We found the ‘tour’ of Kompong Pluk, a stilted village, to be a bit of a rip off. The village itself is interesting enough to see, but it takes about 40 minutes in a tuk-tuk (about $15 round-trip) to get to the boat launch, then an hour in a little boat to get to the village itself. We were taken around in the boat for about 20 minutes through the main town area, and then returned to the boat launch. In the guidebook the price was listed as $8 per person, but when we arrived it had risen to $20 per person. We balked at this and turned around to leave but it was low season so we ended up getting a ‘discounted’ price of $25 total. It just wasn’t worth even the discounted cost for how little time you actually spend in the village, especially considering our boat guy didn’t say a single word to us the entire time.
Ankgor Wat is undoubtedly the biggest tourist draw for the temples outside of Siem Reap in Cambodia, but there is so much more if you have a day or five to explore. There are dozens of smaller temples in the surrounding area and most of them boast intricate carvings, some of which are very well preserved. These particular figures can be found along the walls near the Elephant Gate, and we were fascinated by the different colors each figure had taken on despite the fact that they are all basically exposed to the same natural elements. Some were simply grey as the stone they’d been carved from, others were shades of green and red. Each figure is unique, and we spent nearly an hour wandering along the wall and inspecting the the details.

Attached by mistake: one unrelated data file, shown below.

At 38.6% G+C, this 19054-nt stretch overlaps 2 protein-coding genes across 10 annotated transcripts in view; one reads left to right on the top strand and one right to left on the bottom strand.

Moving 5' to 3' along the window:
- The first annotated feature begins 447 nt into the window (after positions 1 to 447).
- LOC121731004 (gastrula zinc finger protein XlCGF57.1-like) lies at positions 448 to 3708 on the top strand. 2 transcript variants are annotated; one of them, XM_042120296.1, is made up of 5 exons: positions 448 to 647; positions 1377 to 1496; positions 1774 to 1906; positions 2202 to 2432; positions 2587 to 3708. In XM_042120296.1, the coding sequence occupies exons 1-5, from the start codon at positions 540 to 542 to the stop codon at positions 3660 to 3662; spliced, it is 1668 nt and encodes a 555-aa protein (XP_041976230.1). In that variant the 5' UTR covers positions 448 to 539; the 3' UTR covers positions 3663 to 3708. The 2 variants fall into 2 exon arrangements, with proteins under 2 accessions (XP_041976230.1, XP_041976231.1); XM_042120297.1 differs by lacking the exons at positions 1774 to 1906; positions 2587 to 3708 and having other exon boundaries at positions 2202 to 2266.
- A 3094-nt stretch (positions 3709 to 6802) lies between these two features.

I first went to Angkor Wat in 2005, and while there were plenty of visitors, it was nothing like our experience there last week. Tourism is booming in Cambodia and has definitely brought some changes. One of them is the inability for people to go climbing about on the temples as they please. In 2005 I snapped this shot of a monk climbing up the central tower in Angkor Wat. There was almost nobody else around and he had stopped to catch his breath, or perhaps just to admire the view and I happened to look up and catch him gazing out at the front of the temple complex. Today, you can’t just make your way up the crumbling stone steps, they have built wooden platform stairs on top of the originals, you have to wait in a long line to go up, and you are restricted to a brief 20 minute visit. It was sort of a bummer to not be able to wander at our leisure, though the new rules do make it safer, and better for the preservation of the temples.